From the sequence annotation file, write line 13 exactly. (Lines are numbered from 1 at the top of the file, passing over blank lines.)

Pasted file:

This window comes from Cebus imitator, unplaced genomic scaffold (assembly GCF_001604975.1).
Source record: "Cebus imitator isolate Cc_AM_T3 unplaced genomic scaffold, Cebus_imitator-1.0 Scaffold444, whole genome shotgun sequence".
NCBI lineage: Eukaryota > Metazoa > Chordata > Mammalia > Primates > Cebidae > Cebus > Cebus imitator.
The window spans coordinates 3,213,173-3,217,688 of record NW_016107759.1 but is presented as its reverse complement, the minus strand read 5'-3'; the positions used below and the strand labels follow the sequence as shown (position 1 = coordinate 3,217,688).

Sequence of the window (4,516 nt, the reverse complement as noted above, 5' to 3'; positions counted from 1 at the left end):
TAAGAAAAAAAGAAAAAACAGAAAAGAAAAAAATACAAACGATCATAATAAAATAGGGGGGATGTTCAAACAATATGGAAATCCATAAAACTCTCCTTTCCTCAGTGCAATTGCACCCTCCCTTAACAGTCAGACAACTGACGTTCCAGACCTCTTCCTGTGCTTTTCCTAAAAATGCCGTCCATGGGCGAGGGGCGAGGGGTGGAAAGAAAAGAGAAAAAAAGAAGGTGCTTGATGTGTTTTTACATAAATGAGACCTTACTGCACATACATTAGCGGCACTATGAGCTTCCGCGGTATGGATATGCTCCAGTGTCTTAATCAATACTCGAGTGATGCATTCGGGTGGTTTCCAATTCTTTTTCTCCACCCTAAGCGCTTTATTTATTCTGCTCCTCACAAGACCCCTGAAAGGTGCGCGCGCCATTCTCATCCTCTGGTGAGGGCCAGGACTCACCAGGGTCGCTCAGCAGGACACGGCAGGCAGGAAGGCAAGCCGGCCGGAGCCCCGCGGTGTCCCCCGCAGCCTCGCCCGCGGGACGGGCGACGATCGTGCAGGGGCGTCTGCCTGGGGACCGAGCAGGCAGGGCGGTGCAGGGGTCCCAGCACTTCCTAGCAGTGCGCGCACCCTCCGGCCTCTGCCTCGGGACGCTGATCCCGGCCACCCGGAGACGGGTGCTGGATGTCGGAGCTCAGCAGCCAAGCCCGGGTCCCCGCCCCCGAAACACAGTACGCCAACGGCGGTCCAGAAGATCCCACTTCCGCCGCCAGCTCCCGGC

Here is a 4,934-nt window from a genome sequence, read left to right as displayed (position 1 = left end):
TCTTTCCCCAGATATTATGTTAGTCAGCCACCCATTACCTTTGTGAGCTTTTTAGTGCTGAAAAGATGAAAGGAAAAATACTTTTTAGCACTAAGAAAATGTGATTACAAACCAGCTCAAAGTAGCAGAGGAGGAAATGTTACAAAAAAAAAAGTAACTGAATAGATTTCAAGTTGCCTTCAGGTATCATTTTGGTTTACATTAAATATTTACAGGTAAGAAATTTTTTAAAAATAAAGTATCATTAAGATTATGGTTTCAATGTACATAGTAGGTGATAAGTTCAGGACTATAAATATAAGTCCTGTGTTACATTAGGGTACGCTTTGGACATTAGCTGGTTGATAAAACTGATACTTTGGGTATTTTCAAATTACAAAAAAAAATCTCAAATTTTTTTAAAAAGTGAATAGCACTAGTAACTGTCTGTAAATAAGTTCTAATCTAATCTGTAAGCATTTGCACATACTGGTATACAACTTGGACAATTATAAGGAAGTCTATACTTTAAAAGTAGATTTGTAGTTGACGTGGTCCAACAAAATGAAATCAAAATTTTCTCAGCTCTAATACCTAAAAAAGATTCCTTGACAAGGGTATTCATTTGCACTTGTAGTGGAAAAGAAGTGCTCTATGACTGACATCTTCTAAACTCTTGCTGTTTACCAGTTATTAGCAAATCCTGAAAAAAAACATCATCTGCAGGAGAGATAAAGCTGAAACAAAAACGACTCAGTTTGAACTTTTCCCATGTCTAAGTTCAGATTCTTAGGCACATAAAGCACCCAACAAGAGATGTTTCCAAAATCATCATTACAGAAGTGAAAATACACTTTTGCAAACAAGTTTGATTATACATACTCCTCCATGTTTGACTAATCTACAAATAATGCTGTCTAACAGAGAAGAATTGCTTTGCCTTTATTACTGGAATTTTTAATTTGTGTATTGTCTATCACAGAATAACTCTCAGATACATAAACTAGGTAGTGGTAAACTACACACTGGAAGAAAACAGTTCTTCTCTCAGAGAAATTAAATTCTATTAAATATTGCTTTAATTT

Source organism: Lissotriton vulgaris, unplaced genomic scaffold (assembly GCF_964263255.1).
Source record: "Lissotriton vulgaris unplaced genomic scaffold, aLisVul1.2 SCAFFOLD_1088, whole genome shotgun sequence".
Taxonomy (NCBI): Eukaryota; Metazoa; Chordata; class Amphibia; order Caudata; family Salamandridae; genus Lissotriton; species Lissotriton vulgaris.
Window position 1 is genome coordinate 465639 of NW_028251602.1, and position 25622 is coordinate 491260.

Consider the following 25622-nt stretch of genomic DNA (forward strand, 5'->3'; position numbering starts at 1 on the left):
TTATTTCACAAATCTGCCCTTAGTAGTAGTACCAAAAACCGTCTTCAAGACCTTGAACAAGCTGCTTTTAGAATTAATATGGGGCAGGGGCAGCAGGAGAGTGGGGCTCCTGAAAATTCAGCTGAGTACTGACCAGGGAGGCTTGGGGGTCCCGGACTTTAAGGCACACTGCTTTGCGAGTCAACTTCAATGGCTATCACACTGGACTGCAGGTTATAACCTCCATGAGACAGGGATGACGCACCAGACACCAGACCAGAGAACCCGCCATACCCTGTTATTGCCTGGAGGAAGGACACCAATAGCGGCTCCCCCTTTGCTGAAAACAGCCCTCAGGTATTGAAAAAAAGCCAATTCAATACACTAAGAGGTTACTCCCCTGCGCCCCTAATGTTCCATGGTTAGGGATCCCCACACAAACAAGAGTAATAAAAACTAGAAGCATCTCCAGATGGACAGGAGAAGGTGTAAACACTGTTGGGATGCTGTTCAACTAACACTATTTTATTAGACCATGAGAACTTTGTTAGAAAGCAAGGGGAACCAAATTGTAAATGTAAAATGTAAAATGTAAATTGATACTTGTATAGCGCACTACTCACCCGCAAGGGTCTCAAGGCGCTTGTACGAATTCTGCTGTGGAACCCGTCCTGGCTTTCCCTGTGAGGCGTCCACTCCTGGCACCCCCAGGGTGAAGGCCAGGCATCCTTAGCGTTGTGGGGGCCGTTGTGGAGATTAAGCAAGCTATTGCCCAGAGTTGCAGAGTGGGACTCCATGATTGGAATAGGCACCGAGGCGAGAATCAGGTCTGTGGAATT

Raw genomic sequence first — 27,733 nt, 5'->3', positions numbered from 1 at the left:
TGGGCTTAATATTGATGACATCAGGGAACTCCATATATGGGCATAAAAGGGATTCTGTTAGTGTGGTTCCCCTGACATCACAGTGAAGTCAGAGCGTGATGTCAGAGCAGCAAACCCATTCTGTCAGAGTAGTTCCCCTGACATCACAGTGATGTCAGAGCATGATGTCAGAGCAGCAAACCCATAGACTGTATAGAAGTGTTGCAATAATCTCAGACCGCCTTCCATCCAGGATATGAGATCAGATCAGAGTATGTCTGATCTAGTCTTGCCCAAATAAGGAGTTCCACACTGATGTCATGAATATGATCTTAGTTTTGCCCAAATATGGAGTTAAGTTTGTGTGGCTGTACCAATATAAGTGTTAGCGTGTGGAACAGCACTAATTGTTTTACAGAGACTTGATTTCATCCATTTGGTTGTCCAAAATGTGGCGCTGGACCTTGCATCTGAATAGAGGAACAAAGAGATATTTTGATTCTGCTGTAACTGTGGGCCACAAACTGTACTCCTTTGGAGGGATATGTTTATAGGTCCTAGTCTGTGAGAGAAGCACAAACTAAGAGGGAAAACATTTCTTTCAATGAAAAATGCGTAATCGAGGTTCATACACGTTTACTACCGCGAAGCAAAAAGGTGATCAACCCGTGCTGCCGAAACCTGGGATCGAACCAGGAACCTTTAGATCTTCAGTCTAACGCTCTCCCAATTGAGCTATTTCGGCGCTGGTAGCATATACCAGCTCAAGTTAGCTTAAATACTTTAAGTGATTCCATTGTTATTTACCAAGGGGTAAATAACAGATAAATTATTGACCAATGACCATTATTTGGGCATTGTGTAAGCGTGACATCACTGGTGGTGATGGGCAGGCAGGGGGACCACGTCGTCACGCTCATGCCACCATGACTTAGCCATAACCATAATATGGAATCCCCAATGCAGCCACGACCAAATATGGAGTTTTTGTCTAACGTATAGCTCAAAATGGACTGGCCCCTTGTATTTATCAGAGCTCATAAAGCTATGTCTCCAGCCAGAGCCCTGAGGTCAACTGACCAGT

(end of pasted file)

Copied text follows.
Consider the following 25622-nt stretch of genomic DNA (forward strand, 5'->3'; position numbering starts at 1 on the left):